As a pet project of mine, taking advantage of my background in Artificial Intelligence, I decided to devise a computer program to calculate violin fingerings. By doing this, I have gained some insights which I thought I would share.
A computer program to calculate fingerings based on musical context (ex. timbre) was out of question, so I focused on a criterion that would be easier for the computer to evaluate: fingering efficiency. Namely, I developed an algorithm were fingerings that required the less amount of shifting, changing strings, etc. were considered better, as they are easier to execute.
Computer programming, because you have to translate everyday concepts into what is basically a mathematical model, has a way of revealing hidden corners of a problem, such as, for example, hidden assumptions or inconsistencies. For the purpose of the algorithm, I considered three standard hand postures as a basis - first finger adjacent to second, second adjacent to third and third adjacent to fourth. These correspond to the fundamental half-whole-whole tone, whole-half-whole tone, and whole-whole-half tone hand postures. I did not consider finger extensions (ex. the whole-whole-whole tone hand posture which can be uncomfortable for some hands in first position). This is actually a simplified version of what I ended up coding, but enough for the purpose of this blog entry!
Upon modeling what we consider first, second, third, etc. position, I quickly found out that we are actually simplifying the amount of positions that are really possible on the violin. In fact, for example, the position starting on F on the D string is not really the same position as the one starting on F#, although we usually call both second position. We can see that applying a standard hand posture on the first puts the 4th finger on B-flat, whereas on the second it goes up to B-natural. For all my years of playing I never considered these different positions, but alas, when I needed to formalize the concept of positions for a computer algorithm, I understood how they are actually different. In fact, for the algorithm to work well, it works not with first, second, etc. position, but rather with E-position, F-position, F#-position (all of these on the D string), etc.
Since developing the program, I have been using it to finger orchestral passages automatically (which I use as a basis for my fingerings, correcting for musical reasons when necessary). It's a nice to have (a standard 10 note passage can result in literally billions of different possible fingerings that the algorithm sorts out in a few seconds). However, developing the program has fundamentally changed how I think about positions, and I have started to think more and more about positions in terms of what note the first finger is anchored to, like in the program. Ex. now I need to shift from E-position to G#-position, not first to third. What at first was a surprising approach actually feels very logical now and I am more aware of where exactly I am in the fingerboard now. All because "G#-position" is more exact than "third position", which could also refer to "G-position" (considering the D-string here).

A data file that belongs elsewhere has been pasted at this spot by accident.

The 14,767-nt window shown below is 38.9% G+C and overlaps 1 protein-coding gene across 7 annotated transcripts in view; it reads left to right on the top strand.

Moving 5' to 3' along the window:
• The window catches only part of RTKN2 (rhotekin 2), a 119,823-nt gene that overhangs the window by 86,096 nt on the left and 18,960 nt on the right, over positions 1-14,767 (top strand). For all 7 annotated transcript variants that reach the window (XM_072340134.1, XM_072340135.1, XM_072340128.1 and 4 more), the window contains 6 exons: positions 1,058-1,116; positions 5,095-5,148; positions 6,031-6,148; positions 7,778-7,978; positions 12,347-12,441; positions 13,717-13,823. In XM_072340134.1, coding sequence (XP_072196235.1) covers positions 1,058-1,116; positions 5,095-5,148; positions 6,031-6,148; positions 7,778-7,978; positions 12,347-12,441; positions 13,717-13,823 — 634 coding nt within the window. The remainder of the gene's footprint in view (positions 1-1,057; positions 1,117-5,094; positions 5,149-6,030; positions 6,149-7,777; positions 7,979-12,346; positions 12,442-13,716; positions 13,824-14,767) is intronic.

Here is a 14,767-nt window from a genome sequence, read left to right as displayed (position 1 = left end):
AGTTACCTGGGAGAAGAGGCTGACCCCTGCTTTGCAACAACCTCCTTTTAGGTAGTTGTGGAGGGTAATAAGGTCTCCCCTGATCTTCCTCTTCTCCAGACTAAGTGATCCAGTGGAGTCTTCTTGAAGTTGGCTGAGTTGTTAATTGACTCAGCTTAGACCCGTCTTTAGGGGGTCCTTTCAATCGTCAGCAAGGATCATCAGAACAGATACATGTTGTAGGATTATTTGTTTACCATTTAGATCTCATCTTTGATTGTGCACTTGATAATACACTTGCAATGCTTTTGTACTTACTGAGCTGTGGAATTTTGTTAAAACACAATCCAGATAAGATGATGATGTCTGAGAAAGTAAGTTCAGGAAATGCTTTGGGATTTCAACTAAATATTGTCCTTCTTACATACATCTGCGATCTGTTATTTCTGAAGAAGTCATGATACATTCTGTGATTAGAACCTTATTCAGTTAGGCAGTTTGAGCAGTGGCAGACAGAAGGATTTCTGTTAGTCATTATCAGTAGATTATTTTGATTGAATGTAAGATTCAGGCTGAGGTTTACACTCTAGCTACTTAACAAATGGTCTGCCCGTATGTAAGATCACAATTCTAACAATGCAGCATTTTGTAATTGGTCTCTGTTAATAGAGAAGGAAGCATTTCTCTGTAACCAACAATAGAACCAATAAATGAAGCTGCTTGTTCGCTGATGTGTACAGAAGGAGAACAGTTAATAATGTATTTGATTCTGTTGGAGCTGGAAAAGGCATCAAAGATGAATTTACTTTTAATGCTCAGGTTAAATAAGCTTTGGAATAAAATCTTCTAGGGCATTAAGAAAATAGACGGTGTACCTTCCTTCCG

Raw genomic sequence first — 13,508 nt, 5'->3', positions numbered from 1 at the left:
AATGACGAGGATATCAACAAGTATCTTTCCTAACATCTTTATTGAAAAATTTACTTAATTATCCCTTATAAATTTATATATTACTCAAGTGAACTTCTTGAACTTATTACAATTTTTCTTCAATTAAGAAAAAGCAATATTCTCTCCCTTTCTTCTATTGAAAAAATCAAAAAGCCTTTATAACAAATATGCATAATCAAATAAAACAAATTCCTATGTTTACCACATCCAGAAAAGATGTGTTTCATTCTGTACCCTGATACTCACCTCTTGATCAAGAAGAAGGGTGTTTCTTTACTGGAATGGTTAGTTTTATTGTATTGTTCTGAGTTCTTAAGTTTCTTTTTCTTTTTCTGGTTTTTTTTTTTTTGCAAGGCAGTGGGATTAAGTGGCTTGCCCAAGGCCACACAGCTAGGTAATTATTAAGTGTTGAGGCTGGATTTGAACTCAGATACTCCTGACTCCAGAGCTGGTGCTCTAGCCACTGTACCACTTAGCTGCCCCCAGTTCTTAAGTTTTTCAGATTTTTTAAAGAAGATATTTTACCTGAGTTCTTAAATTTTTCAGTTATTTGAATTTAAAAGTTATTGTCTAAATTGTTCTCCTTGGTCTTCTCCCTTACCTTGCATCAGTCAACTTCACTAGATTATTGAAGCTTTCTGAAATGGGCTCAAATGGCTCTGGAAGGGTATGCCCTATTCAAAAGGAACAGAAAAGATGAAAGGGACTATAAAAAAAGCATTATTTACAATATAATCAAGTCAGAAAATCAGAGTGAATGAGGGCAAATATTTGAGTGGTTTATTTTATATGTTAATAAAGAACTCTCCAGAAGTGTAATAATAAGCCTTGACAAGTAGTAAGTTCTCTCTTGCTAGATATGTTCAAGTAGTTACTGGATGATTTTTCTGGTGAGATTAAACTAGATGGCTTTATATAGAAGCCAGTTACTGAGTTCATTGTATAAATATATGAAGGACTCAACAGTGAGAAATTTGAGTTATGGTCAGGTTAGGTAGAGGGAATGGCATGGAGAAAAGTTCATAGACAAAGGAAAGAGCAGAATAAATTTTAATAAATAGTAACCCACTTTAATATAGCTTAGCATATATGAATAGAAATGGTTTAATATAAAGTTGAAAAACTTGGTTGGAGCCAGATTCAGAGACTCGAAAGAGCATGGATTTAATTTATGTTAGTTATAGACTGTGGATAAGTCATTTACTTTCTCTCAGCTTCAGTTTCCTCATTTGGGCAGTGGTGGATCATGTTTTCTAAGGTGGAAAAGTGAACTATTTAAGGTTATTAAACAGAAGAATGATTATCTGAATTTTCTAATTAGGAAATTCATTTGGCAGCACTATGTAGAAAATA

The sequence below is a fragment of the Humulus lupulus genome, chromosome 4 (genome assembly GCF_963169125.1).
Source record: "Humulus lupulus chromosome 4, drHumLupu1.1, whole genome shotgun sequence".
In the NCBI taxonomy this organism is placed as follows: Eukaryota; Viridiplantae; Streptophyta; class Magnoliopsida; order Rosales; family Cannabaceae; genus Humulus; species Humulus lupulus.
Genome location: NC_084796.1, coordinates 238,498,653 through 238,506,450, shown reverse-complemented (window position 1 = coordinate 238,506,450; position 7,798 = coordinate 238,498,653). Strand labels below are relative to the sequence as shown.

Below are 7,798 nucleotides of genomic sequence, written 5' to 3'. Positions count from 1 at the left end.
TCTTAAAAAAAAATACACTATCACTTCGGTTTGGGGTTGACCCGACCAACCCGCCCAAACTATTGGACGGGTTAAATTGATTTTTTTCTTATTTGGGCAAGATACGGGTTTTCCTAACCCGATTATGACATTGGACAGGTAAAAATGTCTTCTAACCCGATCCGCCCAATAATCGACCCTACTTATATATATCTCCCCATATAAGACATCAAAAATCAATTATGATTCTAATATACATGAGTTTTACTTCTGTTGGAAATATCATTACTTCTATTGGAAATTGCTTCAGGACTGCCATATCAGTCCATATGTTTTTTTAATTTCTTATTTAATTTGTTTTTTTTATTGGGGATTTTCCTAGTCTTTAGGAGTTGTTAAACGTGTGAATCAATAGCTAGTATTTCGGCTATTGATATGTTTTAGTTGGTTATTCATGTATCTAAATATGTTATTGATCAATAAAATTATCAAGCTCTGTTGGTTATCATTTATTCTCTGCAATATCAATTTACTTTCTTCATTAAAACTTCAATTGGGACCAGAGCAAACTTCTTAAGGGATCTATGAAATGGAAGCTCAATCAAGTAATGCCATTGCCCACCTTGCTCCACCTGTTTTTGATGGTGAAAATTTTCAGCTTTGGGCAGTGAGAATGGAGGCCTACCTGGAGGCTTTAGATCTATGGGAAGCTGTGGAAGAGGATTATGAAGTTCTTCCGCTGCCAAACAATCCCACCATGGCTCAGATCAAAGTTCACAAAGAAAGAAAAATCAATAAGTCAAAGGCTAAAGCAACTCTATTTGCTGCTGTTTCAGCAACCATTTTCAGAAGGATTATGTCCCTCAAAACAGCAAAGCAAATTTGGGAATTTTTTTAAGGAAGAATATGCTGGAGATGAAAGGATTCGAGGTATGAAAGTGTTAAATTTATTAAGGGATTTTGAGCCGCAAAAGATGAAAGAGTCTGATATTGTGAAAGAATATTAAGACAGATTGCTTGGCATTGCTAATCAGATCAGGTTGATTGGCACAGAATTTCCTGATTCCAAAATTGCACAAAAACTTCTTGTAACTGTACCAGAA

Other interesting insight is how often the program outputs fingerings in what we usually call half-position. Turns out violists got this right; violinists tend to underuse it because it's easy to just extend the fingers. However, a lot of passages really are easier fingered directly in half position, with much less tension in the hand. The fingerings suggested by the program have, if nothing else, at least motivated me to do a thorough study of half position!
For added historical context: Our system of positions is actually, in part, derived from the musical notation system. At first (we can confirm this in the treatise of Leopold Mozart) only two positions were considered - whole (which we would now call first, third, fifth, etc.) and half (which we would now call second, fourth, sixth, etc.) The whole position basically had notes on lines in the G-clef fingered with the 1st and 3rd finger, and notes on spaces fingered with the 2nd and 4th. In half position, this was reversed. This meant that choosing the position was basically a matter of matching the hand to two different notation patterns. These two positions then diversified into the ones we know today, which also take into account the position on the fingerboard. However, they still reflect the underlying logic of the whole and half position. They are not entirely derived from actual physical positioning, but rather the "musical" positioning as dictated by the way music is notated. This is why first, second, third, etc. positions assume different physical positions depending on what scale the music is in.Tweet
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